Subsidizing Discrimination One Day, Legitimizing Pseudoscience the Next
May 14, 2018
The Trump administration has been particularly busy over the past few weeks in its efforts to breach the wall of separation between church and state and throwing LGBTQ and nonreligious Americans under the bus, and all while bestowing legitimacy on medical pseudoscience. A new version of the problematic “faith-based initiatives” office opens the door for religious groups to take in federal funds without serving the public equally, and a new version of the president’s physical fitness council has been weakened with the inclusion of a snake oil salesman.
On the National Day of Prayer on May 3, an event that is already fraught with constitutional problems to say the least, President Trump announced an executive order establishing a new White House Faith and Opportunity Initiative, his take on the “faith-based initiatives” of his predecessors, Presidents Barack Obama and George W. Bush.
The Bush and Obama versions of this office were of central concern to secularism advocates, as they allowed religious institutions to receive taxpayer funds for the performance of secular community services. But the program was plagued by a lack of transparency, and there were no guarantees that a religious groups receiving federal aid would not discriminated in hiring.
On top of these serious problems, the Trump administration has added to the confusion by removing the requirement that federally-funded faith-based organizations refer beneficiaries to an alternate, secular provider. This means that nonreligious Americans will be kept in the dark about services that do not involve religion, and groups such as LGBTQ Americans and religious minorities could be denied services they need, even as their taxes go to fund the very groups that would turn them away. See our formal statement condemning this executive order.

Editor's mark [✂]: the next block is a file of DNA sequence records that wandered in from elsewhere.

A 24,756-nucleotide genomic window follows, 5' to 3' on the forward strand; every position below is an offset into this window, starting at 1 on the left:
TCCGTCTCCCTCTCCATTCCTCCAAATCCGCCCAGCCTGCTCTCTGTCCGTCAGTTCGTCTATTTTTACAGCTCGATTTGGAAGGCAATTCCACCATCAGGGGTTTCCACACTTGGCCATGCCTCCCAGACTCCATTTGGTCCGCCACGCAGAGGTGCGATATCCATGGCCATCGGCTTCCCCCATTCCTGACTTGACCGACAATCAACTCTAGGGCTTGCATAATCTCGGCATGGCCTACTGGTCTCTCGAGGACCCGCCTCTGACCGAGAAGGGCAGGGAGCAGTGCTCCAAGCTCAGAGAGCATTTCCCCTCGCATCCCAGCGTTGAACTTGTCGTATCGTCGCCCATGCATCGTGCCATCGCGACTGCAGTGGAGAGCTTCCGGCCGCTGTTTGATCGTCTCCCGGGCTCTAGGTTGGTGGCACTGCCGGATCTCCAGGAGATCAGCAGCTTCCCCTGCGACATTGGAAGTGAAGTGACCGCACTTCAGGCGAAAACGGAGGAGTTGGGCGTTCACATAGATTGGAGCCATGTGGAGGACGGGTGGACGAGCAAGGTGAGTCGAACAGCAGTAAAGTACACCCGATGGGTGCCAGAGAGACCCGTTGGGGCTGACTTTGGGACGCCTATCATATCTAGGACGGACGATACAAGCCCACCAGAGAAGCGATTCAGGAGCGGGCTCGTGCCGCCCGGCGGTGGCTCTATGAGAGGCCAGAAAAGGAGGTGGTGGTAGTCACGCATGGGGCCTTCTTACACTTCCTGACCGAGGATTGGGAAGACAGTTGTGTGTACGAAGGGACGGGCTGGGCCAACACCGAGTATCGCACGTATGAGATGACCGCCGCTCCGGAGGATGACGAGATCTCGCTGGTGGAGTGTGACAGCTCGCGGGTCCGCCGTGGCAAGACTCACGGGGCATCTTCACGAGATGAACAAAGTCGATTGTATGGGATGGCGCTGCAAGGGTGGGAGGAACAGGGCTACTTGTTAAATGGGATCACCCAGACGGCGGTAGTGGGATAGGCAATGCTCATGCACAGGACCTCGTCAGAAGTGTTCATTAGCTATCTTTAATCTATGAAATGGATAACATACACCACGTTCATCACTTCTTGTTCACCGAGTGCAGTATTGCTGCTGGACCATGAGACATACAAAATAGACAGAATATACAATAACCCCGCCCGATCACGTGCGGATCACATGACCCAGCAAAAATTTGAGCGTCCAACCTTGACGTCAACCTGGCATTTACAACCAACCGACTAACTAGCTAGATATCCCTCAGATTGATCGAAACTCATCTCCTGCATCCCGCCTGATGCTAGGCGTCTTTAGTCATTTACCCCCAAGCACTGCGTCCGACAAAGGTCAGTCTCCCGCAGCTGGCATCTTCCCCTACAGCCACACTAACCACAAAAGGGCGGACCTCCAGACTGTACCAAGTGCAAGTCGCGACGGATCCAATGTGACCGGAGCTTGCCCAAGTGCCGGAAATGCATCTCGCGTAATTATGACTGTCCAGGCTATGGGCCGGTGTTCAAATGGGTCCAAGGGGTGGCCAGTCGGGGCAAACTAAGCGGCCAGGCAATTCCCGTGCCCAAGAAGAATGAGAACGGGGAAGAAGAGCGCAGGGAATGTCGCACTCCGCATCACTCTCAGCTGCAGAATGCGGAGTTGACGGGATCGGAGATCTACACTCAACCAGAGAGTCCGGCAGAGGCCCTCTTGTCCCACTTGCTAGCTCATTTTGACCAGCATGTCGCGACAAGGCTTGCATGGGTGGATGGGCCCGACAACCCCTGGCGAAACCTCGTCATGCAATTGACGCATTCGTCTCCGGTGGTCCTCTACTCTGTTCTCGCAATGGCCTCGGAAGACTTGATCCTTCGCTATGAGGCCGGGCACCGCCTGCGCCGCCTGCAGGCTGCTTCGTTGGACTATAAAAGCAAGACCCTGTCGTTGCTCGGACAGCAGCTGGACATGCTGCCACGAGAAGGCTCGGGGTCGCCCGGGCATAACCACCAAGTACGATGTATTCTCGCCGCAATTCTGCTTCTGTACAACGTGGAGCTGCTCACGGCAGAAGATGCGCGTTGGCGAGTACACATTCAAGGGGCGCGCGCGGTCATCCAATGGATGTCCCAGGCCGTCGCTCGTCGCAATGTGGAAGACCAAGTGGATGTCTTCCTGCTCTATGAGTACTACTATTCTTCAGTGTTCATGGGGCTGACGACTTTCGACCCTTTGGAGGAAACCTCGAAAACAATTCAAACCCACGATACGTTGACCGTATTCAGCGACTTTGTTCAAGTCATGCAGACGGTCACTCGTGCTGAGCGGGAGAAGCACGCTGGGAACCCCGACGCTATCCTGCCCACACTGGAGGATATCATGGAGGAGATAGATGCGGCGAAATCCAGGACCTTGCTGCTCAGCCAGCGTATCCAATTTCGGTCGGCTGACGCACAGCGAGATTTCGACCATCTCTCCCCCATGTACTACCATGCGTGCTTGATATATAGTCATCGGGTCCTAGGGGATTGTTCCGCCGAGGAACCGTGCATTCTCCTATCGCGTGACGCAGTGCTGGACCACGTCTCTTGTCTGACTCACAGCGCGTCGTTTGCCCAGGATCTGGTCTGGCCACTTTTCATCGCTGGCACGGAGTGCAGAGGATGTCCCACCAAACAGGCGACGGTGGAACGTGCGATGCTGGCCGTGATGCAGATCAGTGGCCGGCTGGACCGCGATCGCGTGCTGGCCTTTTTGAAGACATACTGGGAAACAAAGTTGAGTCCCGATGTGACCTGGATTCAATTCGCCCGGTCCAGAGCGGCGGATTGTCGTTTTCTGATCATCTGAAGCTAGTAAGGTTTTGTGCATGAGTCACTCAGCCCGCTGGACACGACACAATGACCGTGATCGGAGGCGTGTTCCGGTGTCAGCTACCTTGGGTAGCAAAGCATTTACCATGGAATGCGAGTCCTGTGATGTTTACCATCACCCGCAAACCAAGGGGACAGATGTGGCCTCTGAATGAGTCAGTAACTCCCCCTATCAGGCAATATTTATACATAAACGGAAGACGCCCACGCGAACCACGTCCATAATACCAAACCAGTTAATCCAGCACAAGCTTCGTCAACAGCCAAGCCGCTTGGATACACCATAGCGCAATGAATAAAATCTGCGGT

The next day, the Trump administration took a positive and informative program, the White House Council on Sports, Fitness, and Nutrition, and covered it in a cloud of medical misinformation. Tasked with educating Americans, particularly kids, about making healthy lifestyle choices through physical activity and good nutrition, the Council will now include a peddler of pseudoscience and fake medicine with the appointment of Dr. Mehmet Oz. Rather than promote evidence-based health choices, Oz is known for hawking snake oil and profiting off of Americans’ fears and confusion over health and medicine.
In CFI’s formal statement, we called the appointment “abysmal,” and urged the administration to rescind the appointment. But we won’t be holding our breath.